Q) Case: Oh darn! Your patient has cystathionine synthetase deficiency. What disease is this associated with? What Amino Acid is elevated? How do the patients present clinically? What do they need to remove from their diet?

A) Homocystinuria is the dx. The amino acid elevated is methionine since its conversion is impossible. The patients present as a Marfan's body w/ scoliosis, dislocated eye lenses, mild mental retardation, thrombosis. The restriction of proteins like sulfhydryl groups leads to very low protein, foul tasting diets.


Q) A patient of yours has galactose 1 phosphate uridyl transferase deficiency. What enzyme is missing? What is the clinical presentation? What is the treatment?

A) This dx is the most common error of carbohydrate metabolism, galactosemia. Glycolysis is affected, and you see evidence of liver failure, direct hyperbilirubinemia, coag disorders, renal problems (acidosis, glycosuria), emesis, and sepsis. TREAT by eliminating all formulas and foods with galactose.


Q) What is the enzyme disease associated with ornithine transcarbamylase deficiency? How is it inherited? What toxic metabolite forms? MOA? Clinical presentation? Treatment?

A) This...OTCD...is a urea cycle defect inherited in an X-linked fashion. Ornithine couples with carbamylphosphate to make citrulline. If the enzyme is def., ornithine builds up and then urea cannot be made and excreted. AMMONIA builds up instead, and within only 24 hours, the newborn baby will become lethargic and have seizures. DIAGNOSIS by measuring the orotic acid levels in the urine. TREAT with a low fat diet and alternate pathways to excrete nitrogen via benzoic acid and phenylacetate.


Q) Case: Your patient has a respiratory disorder and is cyanotic. He comes in with a normal arterial oxygen tension (PaO2) and a LOW arterial oxygen saturation (SaO2). Your med student rushes to give oxygen therapy and the patient is STILL cyanotic. What does he have? (Pick either Right to left SHUNT, Methemoglobinemia, Respiratory Acidosis). Why?????????? How do you treat?

A) He has Methemoglobinemia. IRON needs to be in the ferrous form (+2) to be able to bind oxygen. In this dx, the IRON is in the ferric form (+3). So giving O2 does not help. You must give methylene blue which aids in the conversion.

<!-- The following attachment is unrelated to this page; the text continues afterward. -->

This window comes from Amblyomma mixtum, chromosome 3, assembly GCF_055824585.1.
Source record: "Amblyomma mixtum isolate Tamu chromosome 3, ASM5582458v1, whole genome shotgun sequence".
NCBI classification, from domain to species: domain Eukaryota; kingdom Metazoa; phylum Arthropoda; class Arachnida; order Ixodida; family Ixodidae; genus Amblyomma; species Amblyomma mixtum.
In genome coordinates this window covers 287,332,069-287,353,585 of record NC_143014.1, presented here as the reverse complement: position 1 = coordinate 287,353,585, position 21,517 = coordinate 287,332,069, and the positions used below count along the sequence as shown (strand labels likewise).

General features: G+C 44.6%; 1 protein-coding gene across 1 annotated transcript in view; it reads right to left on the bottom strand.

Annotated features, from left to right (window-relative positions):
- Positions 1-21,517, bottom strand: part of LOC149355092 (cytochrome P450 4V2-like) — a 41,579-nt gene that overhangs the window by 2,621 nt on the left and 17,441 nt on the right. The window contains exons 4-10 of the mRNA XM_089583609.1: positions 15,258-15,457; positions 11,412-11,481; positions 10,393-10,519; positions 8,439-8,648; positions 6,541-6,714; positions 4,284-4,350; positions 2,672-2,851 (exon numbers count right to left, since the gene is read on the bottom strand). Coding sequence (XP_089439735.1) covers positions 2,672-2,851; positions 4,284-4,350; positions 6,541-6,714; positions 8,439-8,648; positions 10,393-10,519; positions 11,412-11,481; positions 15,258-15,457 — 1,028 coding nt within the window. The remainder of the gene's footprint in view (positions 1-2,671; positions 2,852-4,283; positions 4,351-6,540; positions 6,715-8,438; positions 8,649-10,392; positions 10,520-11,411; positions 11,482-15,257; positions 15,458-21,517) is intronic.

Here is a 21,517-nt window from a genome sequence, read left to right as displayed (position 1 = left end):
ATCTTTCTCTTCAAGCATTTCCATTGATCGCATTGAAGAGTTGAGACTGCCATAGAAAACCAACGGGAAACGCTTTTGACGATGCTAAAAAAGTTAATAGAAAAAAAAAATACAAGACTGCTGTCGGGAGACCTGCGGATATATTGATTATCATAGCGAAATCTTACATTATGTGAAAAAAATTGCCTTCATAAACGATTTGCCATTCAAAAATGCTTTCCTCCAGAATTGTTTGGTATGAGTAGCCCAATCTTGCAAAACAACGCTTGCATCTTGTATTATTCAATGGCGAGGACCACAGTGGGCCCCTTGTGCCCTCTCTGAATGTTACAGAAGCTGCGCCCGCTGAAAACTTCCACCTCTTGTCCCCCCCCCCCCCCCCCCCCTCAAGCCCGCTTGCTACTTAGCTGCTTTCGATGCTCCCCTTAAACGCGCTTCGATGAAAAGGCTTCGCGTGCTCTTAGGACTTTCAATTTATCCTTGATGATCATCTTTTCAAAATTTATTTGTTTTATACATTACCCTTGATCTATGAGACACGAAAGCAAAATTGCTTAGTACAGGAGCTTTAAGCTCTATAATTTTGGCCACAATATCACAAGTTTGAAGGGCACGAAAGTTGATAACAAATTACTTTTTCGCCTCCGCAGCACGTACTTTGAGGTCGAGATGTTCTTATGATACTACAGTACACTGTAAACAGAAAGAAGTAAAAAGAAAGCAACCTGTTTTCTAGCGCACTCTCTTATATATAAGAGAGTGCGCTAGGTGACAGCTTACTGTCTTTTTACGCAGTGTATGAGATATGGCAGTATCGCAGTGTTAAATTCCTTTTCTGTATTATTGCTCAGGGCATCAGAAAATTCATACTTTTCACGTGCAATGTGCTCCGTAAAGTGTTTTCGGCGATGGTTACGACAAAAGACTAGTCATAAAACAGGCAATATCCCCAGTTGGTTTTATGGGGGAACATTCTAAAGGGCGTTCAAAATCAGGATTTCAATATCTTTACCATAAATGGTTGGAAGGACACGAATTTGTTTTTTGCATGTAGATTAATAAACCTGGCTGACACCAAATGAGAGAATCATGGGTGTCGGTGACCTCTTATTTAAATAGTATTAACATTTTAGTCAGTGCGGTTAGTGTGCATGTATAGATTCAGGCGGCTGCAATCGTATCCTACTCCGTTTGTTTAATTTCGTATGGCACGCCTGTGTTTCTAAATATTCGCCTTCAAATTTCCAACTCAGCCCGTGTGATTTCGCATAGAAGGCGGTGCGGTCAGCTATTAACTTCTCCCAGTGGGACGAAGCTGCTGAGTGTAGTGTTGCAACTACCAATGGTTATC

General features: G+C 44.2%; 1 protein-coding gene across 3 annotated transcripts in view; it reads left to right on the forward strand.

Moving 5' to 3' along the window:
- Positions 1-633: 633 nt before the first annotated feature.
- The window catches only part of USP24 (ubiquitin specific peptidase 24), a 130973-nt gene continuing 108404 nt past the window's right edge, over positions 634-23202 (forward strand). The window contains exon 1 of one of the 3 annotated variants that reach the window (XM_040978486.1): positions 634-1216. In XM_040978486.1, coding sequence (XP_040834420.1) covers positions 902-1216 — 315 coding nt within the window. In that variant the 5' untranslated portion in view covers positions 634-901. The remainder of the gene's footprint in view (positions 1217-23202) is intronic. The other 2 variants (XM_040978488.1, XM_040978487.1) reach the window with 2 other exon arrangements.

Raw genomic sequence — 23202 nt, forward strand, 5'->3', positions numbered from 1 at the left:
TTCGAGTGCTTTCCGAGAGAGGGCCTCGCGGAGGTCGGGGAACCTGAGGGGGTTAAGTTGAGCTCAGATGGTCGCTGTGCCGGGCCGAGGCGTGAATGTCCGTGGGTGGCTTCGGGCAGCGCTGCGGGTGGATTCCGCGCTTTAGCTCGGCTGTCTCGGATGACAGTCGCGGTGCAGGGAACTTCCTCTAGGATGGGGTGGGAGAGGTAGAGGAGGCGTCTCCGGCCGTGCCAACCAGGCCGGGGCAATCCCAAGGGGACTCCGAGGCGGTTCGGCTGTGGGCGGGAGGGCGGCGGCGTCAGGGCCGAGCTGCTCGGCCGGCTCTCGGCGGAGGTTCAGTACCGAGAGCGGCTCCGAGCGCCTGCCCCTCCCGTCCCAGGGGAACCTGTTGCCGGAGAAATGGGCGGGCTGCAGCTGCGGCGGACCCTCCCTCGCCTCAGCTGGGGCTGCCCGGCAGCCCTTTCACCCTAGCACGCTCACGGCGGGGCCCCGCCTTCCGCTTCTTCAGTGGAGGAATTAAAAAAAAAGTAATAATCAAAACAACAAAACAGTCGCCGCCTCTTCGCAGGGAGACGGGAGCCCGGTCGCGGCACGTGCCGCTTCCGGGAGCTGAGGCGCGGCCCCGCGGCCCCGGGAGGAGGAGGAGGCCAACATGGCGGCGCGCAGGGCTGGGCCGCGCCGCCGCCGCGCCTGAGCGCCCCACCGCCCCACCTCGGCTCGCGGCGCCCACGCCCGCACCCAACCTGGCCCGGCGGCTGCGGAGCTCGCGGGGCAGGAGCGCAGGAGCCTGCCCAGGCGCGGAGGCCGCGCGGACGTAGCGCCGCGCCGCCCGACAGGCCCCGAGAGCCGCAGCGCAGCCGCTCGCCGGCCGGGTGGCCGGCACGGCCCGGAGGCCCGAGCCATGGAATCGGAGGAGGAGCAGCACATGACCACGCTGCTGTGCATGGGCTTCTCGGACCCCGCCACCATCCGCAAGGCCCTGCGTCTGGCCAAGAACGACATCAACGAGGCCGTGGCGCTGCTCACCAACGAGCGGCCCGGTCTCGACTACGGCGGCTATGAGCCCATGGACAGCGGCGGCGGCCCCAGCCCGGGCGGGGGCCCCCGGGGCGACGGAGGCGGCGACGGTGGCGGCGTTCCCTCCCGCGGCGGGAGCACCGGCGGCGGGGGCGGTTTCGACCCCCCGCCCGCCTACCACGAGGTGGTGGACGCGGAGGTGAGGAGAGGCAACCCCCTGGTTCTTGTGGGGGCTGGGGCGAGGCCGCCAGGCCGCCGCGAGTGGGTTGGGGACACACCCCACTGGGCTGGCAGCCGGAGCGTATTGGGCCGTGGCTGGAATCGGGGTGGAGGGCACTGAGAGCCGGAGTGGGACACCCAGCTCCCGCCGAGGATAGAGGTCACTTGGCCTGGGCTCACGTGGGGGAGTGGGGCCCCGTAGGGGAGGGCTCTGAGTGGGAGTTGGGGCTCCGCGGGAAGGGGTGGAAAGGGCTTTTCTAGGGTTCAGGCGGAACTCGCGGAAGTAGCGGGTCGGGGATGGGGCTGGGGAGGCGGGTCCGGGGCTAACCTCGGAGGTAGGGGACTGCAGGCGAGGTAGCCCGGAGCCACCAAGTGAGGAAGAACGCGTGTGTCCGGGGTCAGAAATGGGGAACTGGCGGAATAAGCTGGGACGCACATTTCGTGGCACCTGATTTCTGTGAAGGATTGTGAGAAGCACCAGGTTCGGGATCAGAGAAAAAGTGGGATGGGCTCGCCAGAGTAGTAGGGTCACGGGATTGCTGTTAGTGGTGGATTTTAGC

Q) CASE: Please refer to the previous HY Concept 995...why is the answer not right to left shunt? (This is a crucial point)

A) Because, while O2 therapy has very little effect, BOTH oxygen tension (PaO2) AND oxygen saturation (SaO2) are LOW. Recall that in methemoglobinemia, the oxygen gas exhange is NOT affected in the lungs, so PaO2 is NORMAL there!


Q) Speaking of RBCs, a 14 month old male child presents with a hemoglobin of 7.6 and a hematocrit of 24%. The MCV is 65 and the adjusted reticulocyte count is 1.0. Is this ineffective erythropoiesis or not?

A) An ARC less than 2.0 is ineffective erythropoiesis for the anemia, an anemia with ARC more than 2.0 signals hemolysis or blood loss and decent erythropoiesis.


Q) Case: Everyone is going to have to do this procedure: Checking for the red reflex...what happens though if you see a reflection from a white mass within the eye giving the appearance of a white pupil? What diseases can cause this?

A) Congenital cataracts, Retinoblastoma, Glaucoma...RECALL if you see signs of a retinal hemorrhage, think SHAKEN BABY SYNDROME and protect the baby!


Q) Case: One of your patients comes in with blood streaked feces. He is an 19 month old. Fecal Occult blood test is positive. What diagnoses is MOST common here?

A) Anal fissure.


Q) The 19 month kid with the bloody stool.

"Why can't this be IBD?"
"Why can't this be Necrotizing enterocolitis?"
"Why can't this be a Mallory-Weiss tear?"
"What can't this be peptic ulcer disease?"
(So what do you say to each?)

A) Tell him that IBD (Chron's and Ulcerative Colitis) and necrotizing enterocolitis appears later in childhood, and a Mallory Weiss tear and PUD will produce dark MELENA instead!